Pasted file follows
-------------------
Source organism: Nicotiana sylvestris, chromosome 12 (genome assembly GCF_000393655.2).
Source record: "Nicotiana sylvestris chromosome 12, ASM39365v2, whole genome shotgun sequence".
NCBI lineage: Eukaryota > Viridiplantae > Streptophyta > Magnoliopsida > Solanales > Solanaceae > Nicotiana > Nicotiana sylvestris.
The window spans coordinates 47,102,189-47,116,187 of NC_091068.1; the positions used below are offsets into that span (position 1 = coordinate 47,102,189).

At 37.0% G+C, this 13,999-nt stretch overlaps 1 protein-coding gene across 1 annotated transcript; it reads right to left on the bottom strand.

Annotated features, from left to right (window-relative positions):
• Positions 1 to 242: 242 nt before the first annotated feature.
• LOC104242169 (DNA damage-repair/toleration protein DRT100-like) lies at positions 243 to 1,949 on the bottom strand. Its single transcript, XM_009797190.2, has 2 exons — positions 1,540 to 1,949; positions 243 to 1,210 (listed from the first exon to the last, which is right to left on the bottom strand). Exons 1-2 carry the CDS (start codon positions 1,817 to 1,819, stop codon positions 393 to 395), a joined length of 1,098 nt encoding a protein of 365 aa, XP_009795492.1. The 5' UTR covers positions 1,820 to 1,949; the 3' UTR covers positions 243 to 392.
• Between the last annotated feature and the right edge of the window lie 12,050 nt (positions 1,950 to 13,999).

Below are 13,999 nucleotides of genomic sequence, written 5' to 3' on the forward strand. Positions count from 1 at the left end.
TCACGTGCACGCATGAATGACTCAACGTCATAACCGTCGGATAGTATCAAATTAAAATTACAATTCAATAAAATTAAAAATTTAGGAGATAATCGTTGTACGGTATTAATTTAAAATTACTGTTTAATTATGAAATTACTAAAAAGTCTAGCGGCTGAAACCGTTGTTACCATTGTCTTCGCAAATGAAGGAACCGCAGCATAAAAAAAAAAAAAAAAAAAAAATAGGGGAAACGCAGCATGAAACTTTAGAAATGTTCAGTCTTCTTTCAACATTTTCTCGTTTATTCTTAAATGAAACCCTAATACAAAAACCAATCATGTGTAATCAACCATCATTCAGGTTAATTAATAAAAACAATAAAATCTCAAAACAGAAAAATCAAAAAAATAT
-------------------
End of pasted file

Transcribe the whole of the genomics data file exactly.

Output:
Source organism: Nicotiana sylvestris, chromosome 12 (genome assembly GCF_000393655.2).
Source record: "Nicotiana sylvestris chromosome 12, ASM39365v2, whole genome shotgun sequence".
NCBI lineage: Eukaryota > Viridiplantae > Streptophyta > Magnoliopsida > Solanales > Solanaceae > Nicotiana > Nicotiana sylvestris.
The window spans coordinates 47,102,189-47,116,187 of NC_091068.1; the positions used below are offsets into that span (position 1 = coordinate 47,102,189).

At 37.0% G+C, this 13,999-nt stretch overlaps 1 protein-coding gene across 1 annotated transcript; it reads right to left on the bottom strand.

Annotated features, from left to right (window-relative positions):
• Positions 1 to 242: 242 nt before the first annotated feature.
• LOC104242169 (DNA damage-repair/toleration protein DRT100-like) lies at positions 243 to 1,949 on the bottom strand. Its single transcript, XM_009797190.2, has 2 exons — positions 1,540 to 1,949; positions 243 to 1,210 (listed from the first exon to the last, which is right to left on the bottom strand). Exons 1-2 carry the CDS (start codon positions 1,817 to 1,819, stop codon positions 393 to 395), a joined length of 1,098 nt encoding a protein of 365 aa, XP_009795492.1. The 5' UTR covers positions 1,820 to 1,949; the 3' UTR covers positions 243 to 392.
• Between the last annotated feature and the right edge of the window lie 12,050 nt (positions 1,950 to 13,999).

Below are 13,999 nucleotides of genomic sequence, written 5' to 3' on the forward strand. Positions count from 1 at the left end.
TCACGTGCACGCATGAATGACTCAACGTCATAACCGTCGGATAGTATCAAATTAAAATTACAATTCAATAAAATTAAAAATTTAGGAGATAATCGTTGTACGGTATTAATTTAAAATTACTGTTTAATTATGAAATTACTAAAAAGTCTAGCGGCTGAAACCGTTGTTACCATTGTCTTCGCAAATGAAGGAACCGCAGCATAAAAAAAAAAAAAAAAAAAAAATAGGGGAAACGCAGCATGAAACTTTAGAAATGTTCAGTCTTCTTTCAACATTTTCTCGTTTATTCTTAAATGAAACCCTAATACAAAAACCAATCATGTGTAATCAACCATCATTCAGGTTAATTAATAAAAACAATAAAATCTCAAAACAGAAAAATCAAAAAAATAT